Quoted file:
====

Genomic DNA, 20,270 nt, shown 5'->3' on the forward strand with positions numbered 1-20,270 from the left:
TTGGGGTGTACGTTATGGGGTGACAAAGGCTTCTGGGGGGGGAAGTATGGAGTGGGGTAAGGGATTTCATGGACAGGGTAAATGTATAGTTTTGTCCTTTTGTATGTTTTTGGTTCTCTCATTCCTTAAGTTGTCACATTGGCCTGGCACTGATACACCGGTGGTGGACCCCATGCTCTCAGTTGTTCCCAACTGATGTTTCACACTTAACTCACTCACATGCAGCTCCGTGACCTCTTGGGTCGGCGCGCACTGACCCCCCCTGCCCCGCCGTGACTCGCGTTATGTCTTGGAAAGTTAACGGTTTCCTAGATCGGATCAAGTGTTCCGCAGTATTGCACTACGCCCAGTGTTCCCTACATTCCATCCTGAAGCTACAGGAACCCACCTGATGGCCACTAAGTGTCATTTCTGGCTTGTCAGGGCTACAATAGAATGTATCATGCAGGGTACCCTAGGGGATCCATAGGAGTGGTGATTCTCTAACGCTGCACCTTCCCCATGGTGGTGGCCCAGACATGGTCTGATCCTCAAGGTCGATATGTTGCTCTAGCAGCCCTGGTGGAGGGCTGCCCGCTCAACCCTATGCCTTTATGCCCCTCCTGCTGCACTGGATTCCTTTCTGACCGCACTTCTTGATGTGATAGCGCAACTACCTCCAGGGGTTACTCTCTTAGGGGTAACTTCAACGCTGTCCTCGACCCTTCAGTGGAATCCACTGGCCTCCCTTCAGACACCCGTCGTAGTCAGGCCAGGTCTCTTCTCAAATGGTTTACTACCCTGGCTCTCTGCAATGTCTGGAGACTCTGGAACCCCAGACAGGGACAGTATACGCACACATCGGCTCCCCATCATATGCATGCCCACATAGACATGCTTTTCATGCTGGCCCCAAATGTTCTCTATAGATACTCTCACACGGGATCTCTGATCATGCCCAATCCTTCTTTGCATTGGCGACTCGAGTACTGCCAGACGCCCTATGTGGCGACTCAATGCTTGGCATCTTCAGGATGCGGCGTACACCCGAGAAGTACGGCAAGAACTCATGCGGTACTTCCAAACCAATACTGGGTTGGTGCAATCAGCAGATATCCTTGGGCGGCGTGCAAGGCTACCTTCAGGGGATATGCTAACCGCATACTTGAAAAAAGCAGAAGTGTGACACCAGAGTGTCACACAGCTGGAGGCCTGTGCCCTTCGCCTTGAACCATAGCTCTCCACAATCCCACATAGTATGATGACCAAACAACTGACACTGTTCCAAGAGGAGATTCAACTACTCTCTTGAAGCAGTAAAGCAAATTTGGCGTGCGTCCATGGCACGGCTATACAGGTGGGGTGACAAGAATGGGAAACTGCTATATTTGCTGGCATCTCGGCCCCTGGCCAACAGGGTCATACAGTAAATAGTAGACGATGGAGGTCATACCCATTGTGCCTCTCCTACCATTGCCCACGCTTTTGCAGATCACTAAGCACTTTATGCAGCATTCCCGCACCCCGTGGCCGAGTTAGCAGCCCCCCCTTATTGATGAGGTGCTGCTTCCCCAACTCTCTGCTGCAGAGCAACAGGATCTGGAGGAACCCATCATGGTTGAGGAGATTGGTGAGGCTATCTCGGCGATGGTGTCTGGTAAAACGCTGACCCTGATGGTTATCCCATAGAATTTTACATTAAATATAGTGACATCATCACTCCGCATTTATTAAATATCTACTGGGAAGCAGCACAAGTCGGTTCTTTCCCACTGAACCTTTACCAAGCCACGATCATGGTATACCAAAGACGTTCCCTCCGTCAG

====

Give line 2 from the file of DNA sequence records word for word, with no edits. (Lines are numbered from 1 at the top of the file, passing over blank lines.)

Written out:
TTGGGGTGTACGTTATGGGGTGACAAAGGCTTCTGGGGGGGGAAGTATGGAGTGGGGTAAGGGATTTCATGGACAGGGTAAATGTATAGTTTTGTCCTTTTGTATGTTTTTGGTTCTCTCATTCCTTAAGTTGTCACATTGGCCTGGCACTGATACACCGGTGGTGGACCCCATGCTCTCAGTTGTTCCCAACTGATGTTTCACACTTAACTCACTCACATGCAGCTCCGTGACCTCTTGGGTCGGCGCGCACTGACCCCCCCTGCCCCGCCGTGACTCGCGTTATGTCTTGGAAAGTTAACGGTTTCCTAGATCGGATCAAGTGTTCCGCAGTATTGCACTACGCCCAGTGTTCCCTACATTCCATCCTGAAGCTACAGGAACCCACCTGATGGCCACTAAGTGTCATTTCTGGCTTGTCAGGGCTACAATAGAATGTATCATGCAGGGTACCCTAGGGGATCCATAGGAGTGGTGATTCTCTAACGCTGCACCTTCCCCATGGTGGTGGCCCAGACATGGTCTGATCCTCAAGGTCGATATGTTGCTCTAGCAGCCCTGGTGGAGGGCTGCCCGCTCAACCCTATGCCTTTATGCCCCTCCTGCTGCACTGGATTCCTTTCTGACCGCACTTCTTGATGTGATAGCGCAACTACCTCCAGGGGTTACTCTCTTAGGGGTAACTTCAACGCTGTCCTCGACCCTTCAGTGGAATCCACTGGCCTCCCTTCAGACACCCGTCGTAGTCAGGCCAGGTCTCTTCTCAAATGGTTTACTACCCTGGCTCTCTGCAATGTCTGGAGACTCTGGAACCCCAGACAGGGACAGTATACGCACACATCGGCTCCCCATCATATGCATGCCCACATAGACATGCTTTTCATGCTGGCCCCAAATGTTCTCTATAGATACTCTCACACGGGATCTCTGATCATGCCCAATCCTTCTTTGCATTGGCGACTCGAGTACTGCCAGACGCCCTATGTGGCGACTCAATGCTTGGCATCTTCAGGATGCGGCGTACACCCGAGAAGTACGGCAAGAACTCATGCGGTACTTCCAAACCAATACTGGGTTGGTGCAATCAGCAGATATCCTTGGGCGGCGTGCAAGGCTACCTTCAGGGGATATGCTAACCGCATACTTGAAAAAAGCAGAAGTGTGACACCAGAGTGTCACACAGCTGGAGGCCTGTGCCCTTCGCCTTGAACCATAGCTCTCCACAATCCCACATAGTATGATGACCAAACAACTGACACTGTTCCAAGAGGAGATTCAACTACTCTCTTGAAGCAGTAAAGCAAATTTGGCGTGCGTCCATGGCACGGCTATACAGGTGGGGTGACAAGAATGGGAAACTGCTATATTTGCTGGCATCTCGGCCCCTGGCCAACAGGGTCATACAGTAAATAGTAGACGATGGAGGTCATACCCATTGTGCCTCTCCTACCATTGCCCACGCTTTTGCAGATCACTAAGCACTTTATGCAGCATTCCCGCACCCCGTGGCCGAGTTAGCAGCCCCCCCTTATTGATGAGGTGCTGCTTCCCCAACTCTCTGCTGCAGAGCAACAGGATCTGGAGGAACCCATCATGGTTGAGGAGATTGGTGAGGCTATCTCGGCGATGGTGTCTGGTAAAACGCTGACCCTGATGGTTATCCCATAGAATTTTACATTAAATATAGTGACATCATCACTCCGCATTTATTAAATATCTACTGGGAAGCAGCACAAGTCGGTTCTTTCCCACTGAACCTTTACCAAGCCACGATCATGGTATACCAAAGACGTTCCCTCCGTCAG